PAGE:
I’m not hiking up Mt Whitney. No way. Not without drugs.

For those that don’t remember 3rd grade (as I apparently didn’t), Mt. Whitney is the highest peak in the lower 48 states (Mt McKinley in Alaska is numero uno, and much more challenging).  The National Park Service in Lone Pine issues summer permits to follow the hiking trail up to the peak of Mt.Whitney.  The trail is about 24 to 48 hours to complete, I’ve read, and there are a litany of rules to follow, when doing so.  Just search on the internet for hiking up Mt Whitney and obtaining a permit.

I was really hoping I could see the hikers as tiny little dots at the peak, but I just couldn’t find one.  I read there are hundreds that apply for the permit for the summer hike every year.  (https://www.timberlinetrails.com/WhitneyTrail.html)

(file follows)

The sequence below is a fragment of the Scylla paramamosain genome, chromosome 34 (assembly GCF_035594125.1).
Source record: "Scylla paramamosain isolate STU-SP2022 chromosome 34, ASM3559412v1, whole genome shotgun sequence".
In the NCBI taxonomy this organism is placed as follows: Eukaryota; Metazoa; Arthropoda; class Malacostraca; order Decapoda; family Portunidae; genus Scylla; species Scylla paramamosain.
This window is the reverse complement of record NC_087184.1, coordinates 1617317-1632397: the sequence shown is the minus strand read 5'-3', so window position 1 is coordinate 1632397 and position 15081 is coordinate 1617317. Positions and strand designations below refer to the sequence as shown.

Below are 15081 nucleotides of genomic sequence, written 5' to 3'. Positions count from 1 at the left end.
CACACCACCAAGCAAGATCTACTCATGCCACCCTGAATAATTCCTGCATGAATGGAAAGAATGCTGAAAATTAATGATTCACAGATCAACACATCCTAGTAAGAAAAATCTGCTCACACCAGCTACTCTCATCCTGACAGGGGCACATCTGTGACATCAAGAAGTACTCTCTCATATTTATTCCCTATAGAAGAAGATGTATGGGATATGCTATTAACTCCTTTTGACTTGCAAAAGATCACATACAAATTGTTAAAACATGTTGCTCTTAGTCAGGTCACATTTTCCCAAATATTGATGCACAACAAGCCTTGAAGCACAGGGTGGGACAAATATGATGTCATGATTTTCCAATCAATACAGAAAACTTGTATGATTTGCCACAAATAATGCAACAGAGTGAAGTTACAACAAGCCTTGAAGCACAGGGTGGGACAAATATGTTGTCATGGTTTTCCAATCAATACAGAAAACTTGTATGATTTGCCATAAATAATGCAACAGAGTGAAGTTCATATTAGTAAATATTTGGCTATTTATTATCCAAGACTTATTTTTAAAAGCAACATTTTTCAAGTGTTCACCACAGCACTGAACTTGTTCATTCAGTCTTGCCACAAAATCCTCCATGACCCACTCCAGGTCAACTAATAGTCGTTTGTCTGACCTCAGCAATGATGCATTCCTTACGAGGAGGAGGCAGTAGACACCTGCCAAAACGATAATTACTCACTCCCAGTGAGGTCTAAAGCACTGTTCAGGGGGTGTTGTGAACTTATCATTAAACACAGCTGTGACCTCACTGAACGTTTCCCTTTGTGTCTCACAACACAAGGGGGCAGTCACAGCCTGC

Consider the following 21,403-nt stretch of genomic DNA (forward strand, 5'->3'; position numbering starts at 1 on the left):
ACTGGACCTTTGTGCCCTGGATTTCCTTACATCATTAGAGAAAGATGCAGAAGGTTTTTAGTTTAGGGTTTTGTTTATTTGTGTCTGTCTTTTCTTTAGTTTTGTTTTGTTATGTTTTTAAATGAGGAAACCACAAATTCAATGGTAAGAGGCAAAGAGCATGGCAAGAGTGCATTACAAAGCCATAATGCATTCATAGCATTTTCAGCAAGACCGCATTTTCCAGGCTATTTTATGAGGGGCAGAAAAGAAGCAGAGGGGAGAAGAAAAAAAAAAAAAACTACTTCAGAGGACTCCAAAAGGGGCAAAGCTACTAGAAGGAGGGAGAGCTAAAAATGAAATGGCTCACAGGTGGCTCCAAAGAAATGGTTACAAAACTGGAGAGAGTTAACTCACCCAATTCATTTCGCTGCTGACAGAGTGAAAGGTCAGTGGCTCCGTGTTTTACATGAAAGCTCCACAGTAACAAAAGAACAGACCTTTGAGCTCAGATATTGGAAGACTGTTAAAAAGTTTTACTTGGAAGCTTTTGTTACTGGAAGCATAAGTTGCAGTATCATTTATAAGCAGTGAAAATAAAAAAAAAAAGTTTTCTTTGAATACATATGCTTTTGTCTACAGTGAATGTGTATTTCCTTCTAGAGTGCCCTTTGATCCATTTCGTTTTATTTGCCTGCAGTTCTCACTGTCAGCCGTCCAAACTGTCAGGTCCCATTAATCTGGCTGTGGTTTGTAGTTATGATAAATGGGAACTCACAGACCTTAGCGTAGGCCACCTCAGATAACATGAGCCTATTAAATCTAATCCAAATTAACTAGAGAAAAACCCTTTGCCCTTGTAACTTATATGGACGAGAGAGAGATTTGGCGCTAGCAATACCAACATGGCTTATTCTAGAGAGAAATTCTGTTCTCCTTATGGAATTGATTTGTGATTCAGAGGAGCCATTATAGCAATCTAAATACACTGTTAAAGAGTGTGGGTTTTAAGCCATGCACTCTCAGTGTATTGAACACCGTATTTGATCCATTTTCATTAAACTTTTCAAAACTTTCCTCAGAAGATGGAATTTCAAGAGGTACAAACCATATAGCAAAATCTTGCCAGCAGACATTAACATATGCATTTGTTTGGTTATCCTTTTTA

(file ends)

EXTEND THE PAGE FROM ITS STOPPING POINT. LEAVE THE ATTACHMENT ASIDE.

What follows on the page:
One really cool feature, is that at the Eastern Sierra Visitor Center 1mi south of Lone Pine, is a flag pole.  The path to the flagpole, lines up perfectly w the peak of Mt Whitney.whitneyalignsflag.JPG

This picture is inside the visitor center.  Crooks Peak and Keeler Needle are the distinctive features, next to Mt Whitney’s peak.


The trail starts on Whitney Portal, a road leading east from Lone Pine.  The diagram is slightly misleading, in that the entrance of Sequoia National Park is west of Mt Whitney.


Nearby, there is a scenic area called the Alabama Hills.  Numerous movies have been shot there, including the opening scene of Ironman, where Tony Stark demonstates his Jericho missile.

Lone Pine is a small town an hour away from Death Valley’s western gates.  It has restaurants, supermarkets, gas, AND ATT LTE service.  One coffee shop with outlet for laptops.  And a McDonald’s with 2 tables with outlets.  Check, for blog posting.



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